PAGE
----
If you suffer from uneven skin tone, which is also known as hyperpigmentation, this can cause you no end of frustration. Some people suffer from hyperpigmentation on the face, which they can go to great lengths to cover up. There are many reasons that can cause hyperpigmentation, amongst them sun exposure, inflammation, pregnancy, being on birth control pills, and many more. Because there are so many reasons hyperpigmentation can occur, how you would go about treating it can differ from individual to individual.
Pregnant women may choose to wait until they have given birth to treat hyperpigmentation and, in many cases, they find that the condition resolves itself shortly after childbirth. Others may choose to go for laser treatments or chemical peels. Applying topical creams is also an effective and non-invasive method of treatment. In this article, we share with you what you need to know about treating hyperpigmentation by skin tone.
Understanding the Science Behind Hyperpigmentation
Hyperpigmentation is caused by the overproduction of melanin in the skin. This causes patches of skin to appear darker than your natural skin tone. While these patches are harmless most of the time, they can cause a drop in confidence levels and self-esteem, having a detrimental effect on mental health. In serious cases, this can affect the quality of life of an individual, and they may feel embarrassed to wear clothes that reveal their hyperpigmentation patches. While anyone of any skin tone can develop hyperpigmentation, darker-skinned individuals are more susceptible to it.
Getting Rid of Hyperpigmentation
There are a few ways individuals with hyperpigmentation have turned to to lighten darker patches of skin. Below is a list:
- Skin lightening creams: Lightening creams can be purchased at drugstores without a prescription. However, it pays to be careful when selecting one, as these creams can contain harsh ingredients that end up drying out your skin. One good rule to follow is to choose a cream with moisturizing ingredients.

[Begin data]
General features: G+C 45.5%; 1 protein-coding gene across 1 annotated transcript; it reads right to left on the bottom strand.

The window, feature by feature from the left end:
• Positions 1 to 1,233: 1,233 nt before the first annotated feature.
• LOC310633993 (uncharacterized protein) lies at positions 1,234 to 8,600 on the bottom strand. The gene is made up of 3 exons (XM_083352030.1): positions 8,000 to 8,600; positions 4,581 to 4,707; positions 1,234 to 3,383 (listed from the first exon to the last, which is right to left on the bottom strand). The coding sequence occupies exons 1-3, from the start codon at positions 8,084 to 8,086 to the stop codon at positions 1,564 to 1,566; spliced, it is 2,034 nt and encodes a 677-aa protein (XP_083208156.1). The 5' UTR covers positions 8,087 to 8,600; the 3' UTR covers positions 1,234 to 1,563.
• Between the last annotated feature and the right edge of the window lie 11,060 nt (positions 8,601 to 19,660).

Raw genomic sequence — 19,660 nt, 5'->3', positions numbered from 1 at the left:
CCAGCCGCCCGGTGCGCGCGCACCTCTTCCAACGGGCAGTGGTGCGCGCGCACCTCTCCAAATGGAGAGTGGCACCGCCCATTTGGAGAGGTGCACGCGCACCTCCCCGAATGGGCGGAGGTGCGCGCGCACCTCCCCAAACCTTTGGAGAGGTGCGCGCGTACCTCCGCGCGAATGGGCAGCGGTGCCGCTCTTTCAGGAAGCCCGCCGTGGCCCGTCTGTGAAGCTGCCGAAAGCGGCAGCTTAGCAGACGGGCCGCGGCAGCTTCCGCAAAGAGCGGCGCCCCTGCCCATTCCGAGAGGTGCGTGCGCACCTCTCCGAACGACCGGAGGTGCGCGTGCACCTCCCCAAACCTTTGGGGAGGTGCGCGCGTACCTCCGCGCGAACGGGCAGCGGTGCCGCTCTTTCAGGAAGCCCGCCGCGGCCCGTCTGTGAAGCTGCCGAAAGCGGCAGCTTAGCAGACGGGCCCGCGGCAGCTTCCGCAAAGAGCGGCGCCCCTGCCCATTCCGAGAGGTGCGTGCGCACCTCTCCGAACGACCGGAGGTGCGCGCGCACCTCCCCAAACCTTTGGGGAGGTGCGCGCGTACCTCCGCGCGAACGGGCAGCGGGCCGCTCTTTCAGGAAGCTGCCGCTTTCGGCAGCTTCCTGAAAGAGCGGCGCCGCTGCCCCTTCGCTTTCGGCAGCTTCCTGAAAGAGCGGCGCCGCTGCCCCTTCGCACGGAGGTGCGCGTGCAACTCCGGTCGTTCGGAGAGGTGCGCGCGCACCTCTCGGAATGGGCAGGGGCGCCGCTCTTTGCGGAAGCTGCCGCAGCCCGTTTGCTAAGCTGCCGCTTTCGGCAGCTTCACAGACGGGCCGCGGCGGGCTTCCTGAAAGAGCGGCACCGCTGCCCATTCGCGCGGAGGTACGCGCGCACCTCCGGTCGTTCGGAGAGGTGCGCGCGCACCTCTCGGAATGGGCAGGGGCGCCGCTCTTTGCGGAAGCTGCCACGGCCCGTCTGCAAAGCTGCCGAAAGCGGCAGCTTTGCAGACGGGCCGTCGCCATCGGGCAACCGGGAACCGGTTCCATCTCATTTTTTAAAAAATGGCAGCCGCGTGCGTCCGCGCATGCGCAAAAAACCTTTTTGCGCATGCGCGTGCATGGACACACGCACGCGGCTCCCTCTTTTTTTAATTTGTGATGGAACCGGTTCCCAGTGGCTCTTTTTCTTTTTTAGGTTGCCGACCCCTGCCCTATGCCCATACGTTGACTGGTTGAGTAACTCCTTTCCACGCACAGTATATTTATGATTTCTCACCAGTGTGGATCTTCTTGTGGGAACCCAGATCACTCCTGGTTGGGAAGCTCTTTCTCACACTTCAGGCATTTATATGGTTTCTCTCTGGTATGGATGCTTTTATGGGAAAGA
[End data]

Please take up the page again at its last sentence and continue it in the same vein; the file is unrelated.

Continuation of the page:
- Prescription topicals: If your hyperpigmentation has been bothering you for some time or it remains immune to over-the-counter creams, you may choose to approach your dermatologist for a prescription topical. This is very often hydroquinone. When first using a prescription topical, you may want to patch test it and avoid applying it too liberally.
- Dermatological procedures: Individuals who wish to get rid of hyperpigmentation quickly and effectively may opt for procedures that include chemical peels and laser treatments. Although these procedures provide quick results, they may not necessarily be long-lasting. In short, the top layer of skin is removed during such treatments to reveal an unblemished layer of skin underneath. However, the underlying cause of your hyperpigmentation has not been eliminated. Therefore, you can expect it to recur after some time if you have not targeted the root cause.
Different individuals may find that different methods of treatment work better for them. Regardless of which you choose, it is important to avoid scratching and aggravating the affected areas.
Now that you have an understanding of how hyperpigmentation is typically treated, let’s take a closer look at how individuals of various skin tones can address the problem more specifically.
Understanding Hyperpigmentation in Light Skin Tones
Individuals with light skin tones may find that their hyperpigmentation patches show up more obviously. This can result in excessive use of foundation and other methods of covering up. Pale tones make you more susceptible to hyperpigmentation caused by sun exposure, which can show up as red or brown marks on your skin. Uneven patches caused by reddening of the skin in some areas are not uncommon as well.